Wednesday

16th Aug 2017

Focus

Leaked EU digital progress report reveals hurried changes

  • EU commissioner Ansip (l) showing his digital skills to colleague commissioners Vella and Canete (Photo: European Commission)

The European Commission revealed some of the last-minute changes it made to its own assessment of its digital single market strategy, by publishing a draft document instead of the final version on Wednesday (10 May).

While EU commissioner Andrus Ansip was presenting the “mid-term review of the digital single market strategy” in the commission's press room in Brussels, the final report was supposed to be made public on the website of the commission, which is the EU's executive body.

Thank you for reading EUobserver!

Subscribe now and get 40% off for an annual subscription. Sale ends soon.

  1. €90 per year. Use discount code EUOBS40%
  2. or €15 per month
  3. Cancel anytime

EUobserver is an independent, not-for-profit news organization that publishes daily news reports, analysis, and investigations from Brussels and the EU member states. We are an indispensable news source for anyone who wants to know what is going on in the EU.

We are mainly funded by advertising and subscription revenues. As advertising revenues are falling fast, we depend on subscription revenues to support our journalism.

For group, corporate or student subscriptions, please contact us. See also our full Terms of Use.

If you already have an account click here to login.

  • The commission published, probably accidentally, a word processing document showing changes to a progress report about the digital single market strategy

Instead, the commission's press release linked to a word processor document, which showed a draft version, including changes made by two commission officials.

The document is a progress report of the EU's strategy to remove digital barriers and to stimulate the European digital economy.

The digital single market file is a key priority of president Jean-Claude Juncker's administration, which is halfway through its five-year term. Wednesday's paper summarised what the commission has done.

It has made several legislative proposals that are now in the hands of two other EU institutions, the European Parliament and the Council of EU - the latter of which represents national governments - before they can become law.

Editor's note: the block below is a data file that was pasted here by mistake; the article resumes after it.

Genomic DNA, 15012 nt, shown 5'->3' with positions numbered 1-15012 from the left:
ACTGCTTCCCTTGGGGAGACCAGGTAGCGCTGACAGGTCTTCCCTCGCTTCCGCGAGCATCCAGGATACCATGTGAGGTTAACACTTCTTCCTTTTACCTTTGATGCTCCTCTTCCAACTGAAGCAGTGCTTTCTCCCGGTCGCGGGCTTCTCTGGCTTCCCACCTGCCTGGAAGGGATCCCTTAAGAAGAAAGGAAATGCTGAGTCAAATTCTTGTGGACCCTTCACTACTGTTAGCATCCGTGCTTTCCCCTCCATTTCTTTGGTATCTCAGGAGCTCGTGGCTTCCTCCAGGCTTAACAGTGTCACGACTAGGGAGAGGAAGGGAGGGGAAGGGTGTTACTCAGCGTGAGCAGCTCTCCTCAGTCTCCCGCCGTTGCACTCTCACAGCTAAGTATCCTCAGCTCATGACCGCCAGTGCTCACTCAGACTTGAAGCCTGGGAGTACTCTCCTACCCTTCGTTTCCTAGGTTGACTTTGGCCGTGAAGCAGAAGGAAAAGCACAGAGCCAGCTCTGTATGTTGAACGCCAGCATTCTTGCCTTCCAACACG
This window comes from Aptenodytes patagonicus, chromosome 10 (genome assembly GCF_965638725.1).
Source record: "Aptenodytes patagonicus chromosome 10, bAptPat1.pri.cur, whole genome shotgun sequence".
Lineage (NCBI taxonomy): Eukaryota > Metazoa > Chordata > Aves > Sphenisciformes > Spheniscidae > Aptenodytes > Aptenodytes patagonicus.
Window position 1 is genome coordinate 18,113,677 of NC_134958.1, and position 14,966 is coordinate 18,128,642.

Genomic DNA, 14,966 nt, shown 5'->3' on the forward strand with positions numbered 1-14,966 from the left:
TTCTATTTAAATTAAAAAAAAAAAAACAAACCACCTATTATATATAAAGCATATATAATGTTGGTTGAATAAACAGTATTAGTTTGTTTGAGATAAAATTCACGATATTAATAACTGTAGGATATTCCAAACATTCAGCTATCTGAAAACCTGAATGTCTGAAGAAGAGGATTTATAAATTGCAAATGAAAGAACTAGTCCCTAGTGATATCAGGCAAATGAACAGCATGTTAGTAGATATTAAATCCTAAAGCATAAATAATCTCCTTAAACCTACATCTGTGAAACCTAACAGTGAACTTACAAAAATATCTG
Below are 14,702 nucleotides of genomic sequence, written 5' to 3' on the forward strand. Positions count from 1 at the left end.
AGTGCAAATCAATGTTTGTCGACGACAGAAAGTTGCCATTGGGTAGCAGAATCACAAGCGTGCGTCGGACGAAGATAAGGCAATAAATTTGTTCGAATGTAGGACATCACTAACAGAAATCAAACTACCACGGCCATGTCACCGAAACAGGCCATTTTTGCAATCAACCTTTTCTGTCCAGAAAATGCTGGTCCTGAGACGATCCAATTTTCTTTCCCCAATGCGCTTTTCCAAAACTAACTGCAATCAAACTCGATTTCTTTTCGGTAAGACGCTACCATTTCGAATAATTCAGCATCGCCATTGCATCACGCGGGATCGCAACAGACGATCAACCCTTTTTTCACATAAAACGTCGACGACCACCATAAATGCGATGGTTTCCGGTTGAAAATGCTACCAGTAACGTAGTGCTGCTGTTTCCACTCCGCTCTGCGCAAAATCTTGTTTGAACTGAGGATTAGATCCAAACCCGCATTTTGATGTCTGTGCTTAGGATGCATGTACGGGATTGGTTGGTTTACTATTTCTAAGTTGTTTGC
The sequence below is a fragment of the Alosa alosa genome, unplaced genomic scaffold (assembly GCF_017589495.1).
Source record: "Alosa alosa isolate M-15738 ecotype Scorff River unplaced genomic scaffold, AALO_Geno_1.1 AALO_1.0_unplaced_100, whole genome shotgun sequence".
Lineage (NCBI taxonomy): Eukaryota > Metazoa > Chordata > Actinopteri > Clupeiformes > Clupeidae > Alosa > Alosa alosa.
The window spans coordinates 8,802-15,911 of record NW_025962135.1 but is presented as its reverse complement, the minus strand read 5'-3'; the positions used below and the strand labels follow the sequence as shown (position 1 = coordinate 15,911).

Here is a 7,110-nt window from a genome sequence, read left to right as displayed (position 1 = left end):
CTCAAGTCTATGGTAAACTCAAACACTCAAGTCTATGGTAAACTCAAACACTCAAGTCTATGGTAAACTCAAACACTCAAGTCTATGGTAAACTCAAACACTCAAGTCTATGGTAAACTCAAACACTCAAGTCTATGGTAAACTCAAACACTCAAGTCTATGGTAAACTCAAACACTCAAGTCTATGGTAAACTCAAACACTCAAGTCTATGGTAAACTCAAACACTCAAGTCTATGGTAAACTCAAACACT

The mid-term review is as much taking stock as it is a political tool to put pressure on the other EU institutions, to speed up their legislative work.

"Only the determined commitment of all will allow the EU to make a functional Digital Single Market a reality," the report said.

As with all EU commission documents, it was written by a multitude of civil servants and officials.

Most word processor programmes allow its users to make so-called "track changes", so that recent alterations to the document can be identified.

In this case it was revealed that, on 4 May, a cabinet member of Ansip and a policy coordinator at Jean-Claude Juncker's secretariat-general made substantial last-minute changes.

Some were linguistic, such as asking for the commission's digital proposals to be “rapidly” adopted by member states and the EU parliament, instead of “swiftly”.

Other changes were more substantive.

The final version still stressed that more investments are needed to make sure that EU citizens have good internet connections. But the following sentence was fully removed: “It should also be noted that connectivity by satellite technologies should be promoted, especially in remote areas.”

There were also several changes in the section on tackling hate speech online, and what role online platforms such as Facebook should play.

According to Julia Reda, a German left-wing MEP, the changes point towards endorsement of censorship filters.

In the final text, the commission said it would focus “on the mechanisms and technical solutions for removal of illegal content”. The phrase “technical solutions” had been added just last week.